CommentCoronavirus

Changes to the Loan Charge and opportunities for advisers

The widely reported criticisms of the loan charge – viewed as an unfair, opaque and discriminatory retrospective tax – culminated in the independent review of the charge which concluded in December 2019 which curtailed the application of the loan charge as originally enacted and therefore hailed as a “small but mighty victory” against the injustice of HMRC.

One of the most significant changes to come out of the review is the limitation of the period to which the loan charge is applied. The loan charge will not apply to disguised remuneration loans made before 9 December 2010 – irrespective of whether HMRC have protected their position by issuing determinations or opening an enquiry into the relevant tax year/s. This is significant as many businesses, employees and contractors may now face lower tax liability, or none whatsoever.

At the time of writing this we understand that there is increased pressure on Jesse Norman, Financial Secretary to the Treasury, to curtail the application of the loan charge not just to the aforementioned date in 2010, but to 2017 when the Rangers tax case was finally decided and there was a judicial ruling on such matters.

The loan charge review recommendations therefore have implications for both individuals and corporates alike. Accountants and other professional advisers should be aware of the financial impact as well as some of the potential opportunities available, set out below:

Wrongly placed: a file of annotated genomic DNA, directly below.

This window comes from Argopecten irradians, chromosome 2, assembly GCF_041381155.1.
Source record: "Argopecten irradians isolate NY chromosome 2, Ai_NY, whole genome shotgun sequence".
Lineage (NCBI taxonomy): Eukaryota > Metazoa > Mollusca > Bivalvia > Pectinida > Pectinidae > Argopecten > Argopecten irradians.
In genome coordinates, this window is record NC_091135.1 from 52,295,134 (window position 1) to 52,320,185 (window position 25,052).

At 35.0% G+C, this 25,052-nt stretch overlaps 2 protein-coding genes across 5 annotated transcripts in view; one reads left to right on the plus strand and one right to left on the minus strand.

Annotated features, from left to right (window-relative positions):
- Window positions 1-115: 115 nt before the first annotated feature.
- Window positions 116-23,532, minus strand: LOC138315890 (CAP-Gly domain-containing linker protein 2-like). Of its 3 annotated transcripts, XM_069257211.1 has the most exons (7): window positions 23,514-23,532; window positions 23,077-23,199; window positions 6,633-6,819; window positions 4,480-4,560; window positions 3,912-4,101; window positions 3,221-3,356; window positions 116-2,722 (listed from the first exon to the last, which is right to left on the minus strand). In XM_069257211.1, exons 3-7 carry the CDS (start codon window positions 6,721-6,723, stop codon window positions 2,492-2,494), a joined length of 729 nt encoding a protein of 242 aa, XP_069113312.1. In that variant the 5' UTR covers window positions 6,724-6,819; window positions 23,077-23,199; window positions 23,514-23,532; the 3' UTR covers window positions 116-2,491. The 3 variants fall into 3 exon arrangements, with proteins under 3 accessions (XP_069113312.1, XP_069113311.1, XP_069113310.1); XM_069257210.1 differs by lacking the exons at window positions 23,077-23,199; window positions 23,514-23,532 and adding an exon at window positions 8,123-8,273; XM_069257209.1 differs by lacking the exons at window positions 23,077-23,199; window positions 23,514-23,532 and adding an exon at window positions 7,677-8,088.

• Employers, employees and contractors who have not yet taken any action (i.e. they have not settled with HMRC in relation to their use of “disguised remuneration” planning) need to review the cost of the loan charge versus what a settlement with HMRC would look like – as the overall liability may not necessarily be the same.  
  • Employers, employees and contractors who have already settled with HMRC may well have overpaid. Those impacted would have already settled with HMRC in advance of the loan charge coming into force (in respect of the underlying disguised remuneration arrangement) and paid tax on a “voluntary restitution” basis i.e. paid tax for years where HMRC had not protected their position with a determination or enquiry. These taxpayers will receive a refund of the voluntary restitution element of the settlement. It is understood that HMRC do not intend to re-open the original settlement deed and instead enter into a separate agreement with the employer/employee/contractor to facilitate repayment of the overpaid tax. HMRC will be contacting those affected over the Summer once Royal Assent gives effect to the loan charge legislation.
  • For loans made between 9 December 2010 and 5 April 2016, unprotected years (i.e. those years for which HMRC did not open an enquiry or issues a protective assessment/determination) will remain subject to the loan charge unless the individual in receipt of the loan can demonstrate that they made a “reasonable disclosure” of the scheme usage to HMRC.  Meeting the “reasonable disclosure” criteria will not be easy, and advice may need to be taken.
  • Where employers, employees or contractors have already settled with HMRC, but in doing so abandoned potential technical arguments (for example, on “discovery”) on the basis that the loan charge would collect the tax on the loan in any case, there may be an argument that such settlements should be re-opened where the loan charge no longer applies to any of the years to give those parties an opportunity to now advance these arguments. 

Finally, it is worth noting that simply paying the updated loan charge does not mean a dispute with the Revenue for the years in which loans were made has been resolved and HMRC has indicated it plans to take firm action to conclude these enquiries. Once the dust settles following the loan charge review, taxpayers and their advisers should be prepared for HMRC to bare its teeth once more.  


Sarah Stenton and Lisa Vanderheide are Tax Directors at Stewarts in the tax litigations and investigations practice 

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